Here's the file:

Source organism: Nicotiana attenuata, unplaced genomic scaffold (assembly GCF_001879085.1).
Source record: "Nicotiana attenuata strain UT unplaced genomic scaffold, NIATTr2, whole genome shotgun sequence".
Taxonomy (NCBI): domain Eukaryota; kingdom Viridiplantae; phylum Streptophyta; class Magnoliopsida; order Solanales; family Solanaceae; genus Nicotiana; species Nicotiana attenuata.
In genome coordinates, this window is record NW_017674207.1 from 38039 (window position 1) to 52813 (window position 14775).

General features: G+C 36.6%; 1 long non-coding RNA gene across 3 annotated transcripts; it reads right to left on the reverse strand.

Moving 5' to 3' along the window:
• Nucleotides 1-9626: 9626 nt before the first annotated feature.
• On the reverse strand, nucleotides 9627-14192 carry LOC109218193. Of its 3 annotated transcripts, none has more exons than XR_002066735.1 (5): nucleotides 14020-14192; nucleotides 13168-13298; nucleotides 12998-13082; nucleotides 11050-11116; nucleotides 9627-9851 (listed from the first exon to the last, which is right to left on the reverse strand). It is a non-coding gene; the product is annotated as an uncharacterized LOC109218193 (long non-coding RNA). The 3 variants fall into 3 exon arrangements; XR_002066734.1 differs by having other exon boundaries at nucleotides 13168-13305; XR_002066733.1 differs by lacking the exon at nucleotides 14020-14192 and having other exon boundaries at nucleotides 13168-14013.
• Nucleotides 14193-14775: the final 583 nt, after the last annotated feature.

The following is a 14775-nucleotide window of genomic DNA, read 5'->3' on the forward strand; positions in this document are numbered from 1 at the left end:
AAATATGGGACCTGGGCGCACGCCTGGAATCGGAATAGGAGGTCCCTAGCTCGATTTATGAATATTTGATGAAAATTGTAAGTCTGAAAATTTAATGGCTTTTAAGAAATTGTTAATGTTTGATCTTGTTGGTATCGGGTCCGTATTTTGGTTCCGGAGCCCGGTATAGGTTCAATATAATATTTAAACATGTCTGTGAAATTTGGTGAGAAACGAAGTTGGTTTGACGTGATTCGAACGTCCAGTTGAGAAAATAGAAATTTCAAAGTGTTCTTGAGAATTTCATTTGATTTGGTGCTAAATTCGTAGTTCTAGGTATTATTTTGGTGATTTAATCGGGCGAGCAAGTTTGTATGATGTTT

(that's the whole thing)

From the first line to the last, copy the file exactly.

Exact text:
Source organism: Nicotiana attenuata, unplaced genomic scaffold (assembly GCF_001879085.1).
Source record: "Nicotiana attenuata strain UT unplaced genomic scaffold, NIATTr2, whole genome shotgun sequence".
Taxonomy (NCBI): domain Eukaryota; kingdom Viridiplantae; phylum Streptophyta; class Magnoliopsida; order Solanales; family Solanaceae; genus Nicotiana; species Nicotiana attenuata.
In genome coordinates, this window is record NW_017674207.1 from 38039 (window position 1) to 52813 (window position 14775).

General features: G+C 36.6%; 1 long non-coding RNA gene across 3 annotated transcripts; it reads right to left on the reverse strand.

Moving 5' to 3' along the window:
• Nucleotides 1-9626: 9626 nt before the first annotated feature.
• On the reverse strand, nucleotides 9627-14192 carry LOC109218193. Of its 3 annotated transcripts, none has more exons than XR_002066735.1 (5): nucleotides 14020-14192; nucleotides 13168-13298; nucleotides 12998-13082; nucleotides 11050-11116; nucleotides 9627-9851 (listed from the first exon to the last, which is right to left on the reverse strand). It is a non-coding gene; the product is annotated as an uncharacterized LOC109218193 (long non-coding RNA). The 3 variants fall into 3 exon arrangements; XR_002066734.1 differs by having other exon boundaries at nucleotides 13168-13305; XR_002066733.1 differs by lacking the exon at nucleotides 14020-14192 and having other exon boundaries at nucleotides 13168-14013.
• Nucleotides 14193-14775: the final 583 nt, after the last annotated feature.

The following is a 14775-nucleotide window of genomic DNA, read 5'->3' on the forward strand; positions in this document are numbered from 1 at the left end:
AAATATGGGACCTGGGCGCACGCCTGGAATCGGAATAGGAGGTCCCTAGCTCGATTTATGAATATTTGATGAAAATTGTAAGTCTGAAAATTTAATGGCTTTTAAGAAATTGTTAATGTTTGATCTTGTTGGTATCGGGTCCGTATTTTGGTTCCGGAGCCCGGTATAGGTTCAATATAATATTTAAACATGTCTGTGAAATTTGGTGAGAAACGAAGTTGGTTTGACGTGATTCGAACGTCCAGTTGAGAAAATAGAAATTTCAAAGTGTTCTTGAGAATTTCATTTGATTTGGTGCTAAATTCGTAGTTCTAGGTATTATTTTGGTGATTTAATCGGGCGAGCAAGTTTGTATGATGTTT